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Last month's unrest in Baltimore once again cast the spotlight on the negative cycle of crime, violence and poverty that plays out in many American cities and counties. So why aren't banks directing more of their investment dollars into the neighborhoods that need it the most? And can Community Reinvestment Act reform help push them in that direction?

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Despite strong rhetoric from both sides that legislative action is needed to help community banks, Republicans and Democrats on the Senate Banking Committee remain divided in their approaches ahead of a markup Thursday.
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Last year the mail carrier's office of inspector general suggested a potential expansion into small-dollar lending, but the ambitions laid forth in a new report have been scaled back considerably.
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Lost in the debate so far over Shelby's regulatory relief bill are the significant changes it makes to the housing finance system. It essentially takes consensus elements from multiple past stabs at reform, leaving out the most controversial parts and making future reform far easier.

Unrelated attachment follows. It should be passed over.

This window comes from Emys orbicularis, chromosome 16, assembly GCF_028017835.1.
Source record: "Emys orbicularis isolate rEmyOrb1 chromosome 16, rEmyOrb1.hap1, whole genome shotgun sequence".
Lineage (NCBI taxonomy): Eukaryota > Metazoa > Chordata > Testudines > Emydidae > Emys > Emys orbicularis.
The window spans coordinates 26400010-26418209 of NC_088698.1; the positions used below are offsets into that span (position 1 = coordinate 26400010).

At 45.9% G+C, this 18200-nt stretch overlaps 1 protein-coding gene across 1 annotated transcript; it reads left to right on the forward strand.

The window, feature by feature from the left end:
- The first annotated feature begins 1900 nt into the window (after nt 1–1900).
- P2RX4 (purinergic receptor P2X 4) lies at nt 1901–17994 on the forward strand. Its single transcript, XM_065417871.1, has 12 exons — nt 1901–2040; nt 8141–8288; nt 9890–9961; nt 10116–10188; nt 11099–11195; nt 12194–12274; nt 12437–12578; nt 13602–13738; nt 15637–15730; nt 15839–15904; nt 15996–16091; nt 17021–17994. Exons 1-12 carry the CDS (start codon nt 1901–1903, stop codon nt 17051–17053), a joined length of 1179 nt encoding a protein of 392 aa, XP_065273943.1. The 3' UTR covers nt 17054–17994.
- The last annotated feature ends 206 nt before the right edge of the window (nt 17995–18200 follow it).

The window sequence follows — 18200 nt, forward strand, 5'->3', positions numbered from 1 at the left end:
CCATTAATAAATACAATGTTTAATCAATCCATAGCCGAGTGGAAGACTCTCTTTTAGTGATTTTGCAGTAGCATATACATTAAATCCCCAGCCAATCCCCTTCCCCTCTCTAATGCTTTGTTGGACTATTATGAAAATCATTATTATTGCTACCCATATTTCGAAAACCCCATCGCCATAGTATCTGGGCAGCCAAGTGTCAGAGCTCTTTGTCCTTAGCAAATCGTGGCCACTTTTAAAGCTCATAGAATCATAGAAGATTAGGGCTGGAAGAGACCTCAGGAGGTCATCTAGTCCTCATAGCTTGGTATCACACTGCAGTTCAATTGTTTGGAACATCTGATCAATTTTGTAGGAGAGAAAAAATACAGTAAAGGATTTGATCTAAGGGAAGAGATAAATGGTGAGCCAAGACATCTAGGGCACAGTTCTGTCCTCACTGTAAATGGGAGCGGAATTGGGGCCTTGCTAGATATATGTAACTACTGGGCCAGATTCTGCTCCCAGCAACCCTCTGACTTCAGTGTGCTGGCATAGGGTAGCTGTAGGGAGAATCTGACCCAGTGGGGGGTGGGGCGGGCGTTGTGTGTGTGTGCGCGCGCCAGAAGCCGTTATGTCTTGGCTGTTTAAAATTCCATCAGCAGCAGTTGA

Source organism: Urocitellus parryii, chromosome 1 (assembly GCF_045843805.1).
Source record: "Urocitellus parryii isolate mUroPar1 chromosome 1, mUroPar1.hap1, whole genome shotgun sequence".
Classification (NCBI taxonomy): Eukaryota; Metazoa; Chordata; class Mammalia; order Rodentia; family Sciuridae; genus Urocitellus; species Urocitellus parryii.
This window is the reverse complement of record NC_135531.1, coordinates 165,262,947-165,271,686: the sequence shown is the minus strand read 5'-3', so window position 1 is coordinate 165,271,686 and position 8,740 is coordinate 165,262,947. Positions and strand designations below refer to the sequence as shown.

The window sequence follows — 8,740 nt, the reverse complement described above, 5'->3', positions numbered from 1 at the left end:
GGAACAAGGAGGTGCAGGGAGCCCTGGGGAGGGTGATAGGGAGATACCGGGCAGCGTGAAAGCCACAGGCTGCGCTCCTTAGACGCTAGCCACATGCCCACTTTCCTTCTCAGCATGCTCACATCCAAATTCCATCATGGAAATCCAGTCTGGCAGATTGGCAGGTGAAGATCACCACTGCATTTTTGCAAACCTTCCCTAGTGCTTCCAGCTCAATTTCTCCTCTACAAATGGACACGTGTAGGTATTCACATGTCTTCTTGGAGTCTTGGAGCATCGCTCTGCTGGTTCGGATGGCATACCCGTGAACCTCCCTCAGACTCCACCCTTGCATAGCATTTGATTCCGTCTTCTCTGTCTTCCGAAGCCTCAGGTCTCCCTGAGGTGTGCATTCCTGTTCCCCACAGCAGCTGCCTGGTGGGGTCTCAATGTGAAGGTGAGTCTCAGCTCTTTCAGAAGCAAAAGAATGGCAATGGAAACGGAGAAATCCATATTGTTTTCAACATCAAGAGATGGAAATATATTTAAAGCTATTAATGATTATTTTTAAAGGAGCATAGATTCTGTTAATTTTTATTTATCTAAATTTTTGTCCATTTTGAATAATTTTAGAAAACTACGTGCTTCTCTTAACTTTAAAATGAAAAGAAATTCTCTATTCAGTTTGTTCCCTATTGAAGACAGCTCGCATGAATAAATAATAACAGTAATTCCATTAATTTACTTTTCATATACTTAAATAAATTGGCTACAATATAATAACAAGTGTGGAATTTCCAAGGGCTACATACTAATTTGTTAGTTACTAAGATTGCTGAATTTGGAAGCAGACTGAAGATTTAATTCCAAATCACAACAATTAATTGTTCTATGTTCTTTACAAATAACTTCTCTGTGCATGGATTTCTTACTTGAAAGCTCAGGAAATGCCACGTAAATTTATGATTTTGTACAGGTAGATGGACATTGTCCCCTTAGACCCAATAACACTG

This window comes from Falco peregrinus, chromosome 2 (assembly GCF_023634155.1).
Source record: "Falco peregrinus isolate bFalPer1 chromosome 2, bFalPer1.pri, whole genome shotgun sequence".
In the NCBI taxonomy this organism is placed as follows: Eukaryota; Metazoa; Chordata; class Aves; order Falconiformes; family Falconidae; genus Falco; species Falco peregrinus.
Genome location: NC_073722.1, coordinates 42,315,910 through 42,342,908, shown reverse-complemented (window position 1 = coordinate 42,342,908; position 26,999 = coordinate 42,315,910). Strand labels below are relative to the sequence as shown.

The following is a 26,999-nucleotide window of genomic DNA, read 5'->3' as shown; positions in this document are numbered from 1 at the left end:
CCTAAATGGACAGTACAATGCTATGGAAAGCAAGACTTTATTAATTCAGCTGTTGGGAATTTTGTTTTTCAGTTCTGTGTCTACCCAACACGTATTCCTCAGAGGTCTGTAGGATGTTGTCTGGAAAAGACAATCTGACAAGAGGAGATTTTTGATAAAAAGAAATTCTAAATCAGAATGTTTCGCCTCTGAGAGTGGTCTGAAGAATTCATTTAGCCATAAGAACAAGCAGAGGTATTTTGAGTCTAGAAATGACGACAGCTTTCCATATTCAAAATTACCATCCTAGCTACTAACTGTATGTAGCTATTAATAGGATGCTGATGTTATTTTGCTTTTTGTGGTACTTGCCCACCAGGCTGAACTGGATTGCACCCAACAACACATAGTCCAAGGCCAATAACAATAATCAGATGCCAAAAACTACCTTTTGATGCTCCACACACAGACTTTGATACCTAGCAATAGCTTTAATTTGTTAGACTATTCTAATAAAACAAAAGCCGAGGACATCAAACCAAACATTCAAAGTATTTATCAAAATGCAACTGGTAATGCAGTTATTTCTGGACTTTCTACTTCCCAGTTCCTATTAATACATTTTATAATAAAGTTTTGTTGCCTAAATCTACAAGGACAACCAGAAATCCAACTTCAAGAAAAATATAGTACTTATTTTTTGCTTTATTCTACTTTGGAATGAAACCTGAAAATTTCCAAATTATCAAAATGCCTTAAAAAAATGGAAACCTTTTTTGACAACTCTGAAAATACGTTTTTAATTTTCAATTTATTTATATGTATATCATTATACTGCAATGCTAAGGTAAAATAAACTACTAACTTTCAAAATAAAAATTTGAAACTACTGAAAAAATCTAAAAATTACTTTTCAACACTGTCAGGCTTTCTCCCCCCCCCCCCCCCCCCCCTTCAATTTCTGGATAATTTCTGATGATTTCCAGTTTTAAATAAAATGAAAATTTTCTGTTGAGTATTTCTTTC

The U.S. financial system has weathered several external threats in the past year, but significant hazards remain, including the potential for cyberattacks and excessive concentration of risk in central counterparties, according to a report by the Financial Stability Oversight Council.

How the company marketed and enrolled customers into its PayPal Credit product has resulted in a $25 million enforcement action from the Consumer Financial Protection Bureau.
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Democrats on the Senate Banking Committee unveiled legislation Tuesday to rival a plan by the panel's GOP chairman, signaling that the partisan divide over regulatory reform isn't likely to soften ahead of a panel markup later this week.

Calling his state's foreclosure process "badly broken and in need of change," New York banking regulator Benjamin Lawsky wants new policies enacted to fast-track vacant property foreclosures and reform the state's mandatory foreclosure mediation requirements.

Crucial operational steps remain before the government could clean up the collapse of a massive firm without threats to the broader financial system.
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No bank has fully disclosed what it spends on the Federal Reserve's Comprehensive Capital Analysis and Review, in part because the figure is hard to isolate. It's a key piece of information missing in the debate over banks' regulatory burden.

The Education Department's plan to tighten restrictions on deals between banks and universities sparked a fierce debate Friday over whether such rules are long overdue or a significant overreach.

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